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From retro to high-tech, Michigan drivers snap up new license plate options

license plate
Half a century after Water-Winter Wonderland plates were on the back of almost every car in Michigan, they’re back as a new/old option for drivers. (Bridge courtesy photo)

In April, Holland resident Michael Alan took the standard blue and white “Pure Michigan” license plate off of his Toyota RAV4’s back bumper and swapped it for a new, maize and blue “Water-Winter Wonderland” plate.

Water-Winter Wonderland plates were issued to all Michigan drivers between 1965 and 1968, but they made a comeback after a 54-year hiatus as a “new/old” design option for motorists six months ago. Now Alan said he sees them everywhere.


Alan suggested that the plate has the unique quality of being simultaneously fresh and nostalgic.


“I just think they are cool looking compared to the boring Pure Michigan plates, and I love our Water-Winter Wonderland,” he said. “I sort of keep my eyes out at garage sales for old Michigan plates. The new ones are a throwback to 1965.”

The Water-Winter Wonderland plate is not the only new license plate turning heads in Michigan this summer. Digital license plates also officially entered Michigan markets this month, offering users various customizable features and the capability of marking a vehicle as “stolen” with the click of a button.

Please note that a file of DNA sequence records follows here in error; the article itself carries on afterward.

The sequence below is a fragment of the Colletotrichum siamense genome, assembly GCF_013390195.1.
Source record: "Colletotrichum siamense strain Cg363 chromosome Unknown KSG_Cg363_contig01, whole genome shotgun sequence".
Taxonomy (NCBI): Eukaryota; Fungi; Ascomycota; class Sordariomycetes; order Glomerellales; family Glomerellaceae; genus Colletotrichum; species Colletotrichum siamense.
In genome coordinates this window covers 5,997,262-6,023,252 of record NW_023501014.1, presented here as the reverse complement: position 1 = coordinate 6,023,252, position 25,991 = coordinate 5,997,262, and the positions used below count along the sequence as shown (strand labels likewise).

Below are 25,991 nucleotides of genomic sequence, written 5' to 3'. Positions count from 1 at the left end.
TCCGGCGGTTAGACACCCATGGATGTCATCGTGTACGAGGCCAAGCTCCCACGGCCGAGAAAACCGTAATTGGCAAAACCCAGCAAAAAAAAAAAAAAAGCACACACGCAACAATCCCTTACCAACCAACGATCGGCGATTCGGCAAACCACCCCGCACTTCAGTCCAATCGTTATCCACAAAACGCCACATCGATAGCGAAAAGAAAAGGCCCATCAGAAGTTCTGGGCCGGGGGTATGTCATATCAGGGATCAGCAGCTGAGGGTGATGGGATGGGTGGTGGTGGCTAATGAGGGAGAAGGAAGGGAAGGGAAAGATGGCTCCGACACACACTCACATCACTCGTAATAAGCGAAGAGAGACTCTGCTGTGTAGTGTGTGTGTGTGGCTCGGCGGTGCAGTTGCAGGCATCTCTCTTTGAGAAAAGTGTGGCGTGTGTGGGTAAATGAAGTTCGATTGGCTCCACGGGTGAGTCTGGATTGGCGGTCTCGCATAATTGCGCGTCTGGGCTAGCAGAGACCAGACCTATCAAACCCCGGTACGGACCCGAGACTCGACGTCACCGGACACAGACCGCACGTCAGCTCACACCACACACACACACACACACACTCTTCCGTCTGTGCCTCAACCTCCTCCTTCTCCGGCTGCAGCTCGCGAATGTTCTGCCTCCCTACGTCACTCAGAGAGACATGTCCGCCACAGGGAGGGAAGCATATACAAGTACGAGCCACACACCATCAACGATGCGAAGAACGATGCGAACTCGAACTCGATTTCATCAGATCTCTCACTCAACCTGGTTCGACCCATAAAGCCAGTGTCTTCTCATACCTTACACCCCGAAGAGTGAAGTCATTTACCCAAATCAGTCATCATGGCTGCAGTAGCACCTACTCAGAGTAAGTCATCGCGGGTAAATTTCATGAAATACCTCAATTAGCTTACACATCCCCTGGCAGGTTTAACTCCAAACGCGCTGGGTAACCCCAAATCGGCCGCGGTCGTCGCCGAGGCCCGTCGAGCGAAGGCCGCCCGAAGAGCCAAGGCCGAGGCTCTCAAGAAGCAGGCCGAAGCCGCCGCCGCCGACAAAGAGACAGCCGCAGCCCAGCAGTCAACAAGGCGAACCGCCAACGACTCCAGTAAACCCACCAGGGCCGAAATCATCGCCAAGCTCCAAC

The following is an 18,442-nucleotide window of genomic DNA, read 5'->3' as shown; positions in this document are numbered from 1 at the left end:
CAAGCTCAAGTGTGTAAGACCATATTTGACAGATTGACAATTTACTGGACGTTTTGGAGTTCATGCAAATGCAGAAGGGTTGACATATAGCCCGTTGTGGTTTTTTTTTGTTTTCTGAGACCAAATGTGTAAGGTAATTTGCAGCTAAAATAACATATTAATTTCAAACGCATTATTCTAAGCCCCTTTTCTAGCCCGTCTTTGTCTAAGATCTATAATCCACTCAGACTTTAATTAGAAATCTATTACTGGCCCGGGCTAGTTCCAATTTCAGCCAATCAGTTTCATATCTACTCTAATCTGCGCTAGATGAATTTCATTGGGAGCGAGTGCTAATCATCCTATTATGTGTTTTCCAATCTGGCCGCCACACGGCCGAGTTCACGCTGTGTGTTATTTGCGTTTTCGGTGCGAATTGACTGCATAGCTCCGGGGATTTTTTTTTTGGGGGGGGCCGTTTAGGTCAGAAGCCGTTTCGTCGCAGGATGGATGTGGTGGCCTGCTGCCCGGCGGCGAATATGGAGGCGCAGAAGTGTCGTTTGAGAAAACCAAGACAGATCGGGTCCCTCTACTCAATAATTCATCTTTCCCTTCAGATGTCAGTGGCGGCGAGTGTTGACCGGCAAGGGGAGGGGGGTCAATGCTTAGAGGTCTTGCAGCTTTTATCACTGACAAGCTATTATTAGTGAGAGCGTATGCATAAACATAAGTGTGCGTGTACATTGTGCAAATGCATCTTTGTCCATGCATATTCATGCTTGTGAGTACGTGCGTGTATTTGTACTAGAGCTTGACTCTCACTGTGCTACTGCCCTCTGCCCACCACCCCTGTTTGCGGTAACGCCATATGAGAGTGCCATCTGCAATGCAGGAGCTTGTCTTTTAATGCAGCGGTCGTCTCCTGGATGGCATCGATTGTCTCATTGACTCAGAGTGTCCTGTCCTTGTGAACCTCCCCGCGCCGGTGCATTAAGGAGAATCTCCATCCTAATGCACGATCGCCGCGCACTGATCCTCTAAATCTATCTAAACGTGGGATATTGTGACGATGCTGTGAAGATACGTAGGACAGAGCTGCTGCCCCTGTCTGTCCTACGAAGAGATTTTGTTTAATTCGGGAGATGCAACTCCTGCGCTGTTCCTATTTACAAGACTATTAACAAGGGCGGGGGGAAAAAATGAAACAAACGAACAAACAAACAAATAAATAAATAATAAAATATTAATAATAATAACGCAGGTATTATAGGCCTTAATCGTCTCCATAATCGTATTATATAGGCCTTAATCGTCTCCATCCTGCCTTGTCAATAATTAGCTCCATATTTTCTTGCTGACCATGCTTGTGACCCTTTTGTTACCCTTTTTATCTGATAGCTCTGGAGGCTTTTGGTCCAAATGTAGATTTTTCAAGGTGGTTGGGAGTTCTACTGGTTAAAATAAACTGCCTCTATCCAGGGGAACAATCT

Besides the standard blue-and-white “Pure Michigan” plate, there are 43 different plate design options for Michigan drivers which feature a variety of state universities, non-profit organizations and American veterans. The Water-Winter Wonderland plate is already making a splash.

The Secretary of State office told Bridge Michigan that in the six months since the plate’s re-release, over 227,000 of the “old/new” specialty plates have already been purchased by Michiganders and are out on the roads.

Comparatively, when the Mackinac Bridge plate, another specialty plate, was released in 2013, just over 88,400 individuals chose that plate over the standard option in the first six months. All three standard plate options – the Water-Winter Wonderland, Mackinac Bridge and Pure Michigan plates – cost  the same: a $5 graphics fee.

So why is the alliterative throwback plate suddenly so popular?

According to Tracy Wimmer, spokesperson for the Michigan Secretary of State, the high sales numbers since the plate’s release suggests other drivers are choosing the Water-Winter Wonderland plate over the standard for the same reasons as Alan. Out of the 73 standard license plate designs that have been issued to Michigan drivers since 1910, Wimmer said this particular historic plate has long been a favorite among license plate collectors.

The plate made its debut in 1965 as the standard plate option – what the “Pure Michigan” plate is for drivers today – and the “Water-Winter Wonderland” tagline remained on the standard plate until 1968. The maize and blue color combination was intended to commemorate the University of Michigan’s sesquicentennial, or 150 year, anniversary, which took place in 1967.